South Africa


Photo essay: A year in a settlement created by Covid

Photo essay: A year in a settlement created by Covid
A woman wades through Covid settlement when it flooded in 2020. She has hung clothes on a line above the water to dry. (Photo: Masixole Feni)

Izwelethu informal settlement or Covid as it is nicknamed started with lockdown in March 2020.

First published by GroundUp.

Izwelethu (Our Land), also known as Covid informal settlement, is a land occupation outside Cape Town with what appears to be hundreds of shacks. It started in March 2020, when South Africa first went into national lockdown.

Community members say they need basic services. The City says it does not have enough funding to support infrastructure for the numerous new informal settlements that have sprung up in the past year. DM

Residents smoke a hookah, from a hill overlooking the settlement. (Photo: Masixole Feni)

Collecting water is a laborious process for residents in Covid. They collect water every day from a nearby community that has standpipes. (Photo: Masixole Feni)

Residents use the river for laundry. Children used to swim here too. The black wires are illegal live electricity connection. (Photo: Masixole Feni)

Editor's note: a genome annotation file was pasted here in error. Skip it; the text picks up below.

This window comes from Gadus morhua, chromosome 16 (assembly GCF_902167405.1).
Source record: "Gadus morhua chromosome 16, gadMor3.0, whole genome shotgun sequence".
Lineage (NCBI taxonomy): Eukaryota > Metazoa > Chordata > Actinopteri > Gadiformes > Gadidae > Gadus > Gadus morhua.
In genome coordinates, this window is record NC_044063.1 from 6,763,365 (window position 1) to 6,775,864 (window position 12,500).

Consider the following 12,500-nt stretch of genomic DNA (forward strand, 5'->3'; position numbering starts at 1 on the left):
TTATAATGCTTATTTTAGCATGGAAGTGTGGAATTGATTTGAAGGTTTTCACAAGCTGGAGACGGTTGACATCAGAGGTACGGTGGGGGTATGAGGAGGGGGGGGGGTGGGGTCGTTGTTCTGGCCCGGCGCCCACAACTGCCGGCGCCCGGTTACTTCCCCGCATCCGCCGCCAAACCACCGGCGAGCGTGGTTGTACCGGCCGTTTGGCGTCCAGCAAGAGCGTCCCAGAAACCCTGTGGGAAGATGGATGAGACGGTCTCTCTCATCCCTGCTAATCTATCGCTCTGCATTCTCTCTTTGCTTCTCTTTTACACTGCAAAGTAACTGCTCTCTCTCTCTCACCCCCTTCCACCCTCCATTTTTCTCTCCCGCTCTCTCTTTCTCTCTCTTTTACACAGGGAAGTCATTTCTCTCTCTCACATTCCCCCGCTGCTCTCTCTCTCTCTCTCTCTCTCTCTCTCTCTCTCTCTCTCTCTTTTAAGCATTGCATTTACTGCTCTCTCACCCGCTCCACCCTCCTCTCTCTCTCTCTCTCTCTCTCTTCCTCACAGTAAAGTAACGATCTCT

Because of the pandemic, children go to school for only two or three days a week. Here some enjoy doing backflips on a discarded mattress in an open field to pass the time at home. Photo: Masixole Feni)

People collect water from this stormwater pipe. They say it is clean enough for cooking and washing. They have to cross a busy road to access it. Photo: Masixole Feni)

Residents walk beside a river that runs alongside the settlement. Photo: Masixole Feni)

These two young men have jobs, but they don’t earn enough to pay rent, they say. They live here so that they can make ends meet. Photo: Masixole Feni)

A woman hangs laundry outside a home in the Izwelethu informal settlement near Cape Town. Photo: Masixole Feni)


"Information pertaining to Covid-19, vaccines, how to control the spread of the virus and potential treatments is ever-changing. Under the South African Disaster Management Act Regulation 11(5)(c) it is prohibited to publish information through any medium with the intention to deceive people on government measures to address COVID-19. We are therefore disabling the comment section on this article in order to protect both the commenting member and ourselves from potential liability. Should you have additional information that you think we should know, please email [email protected]"

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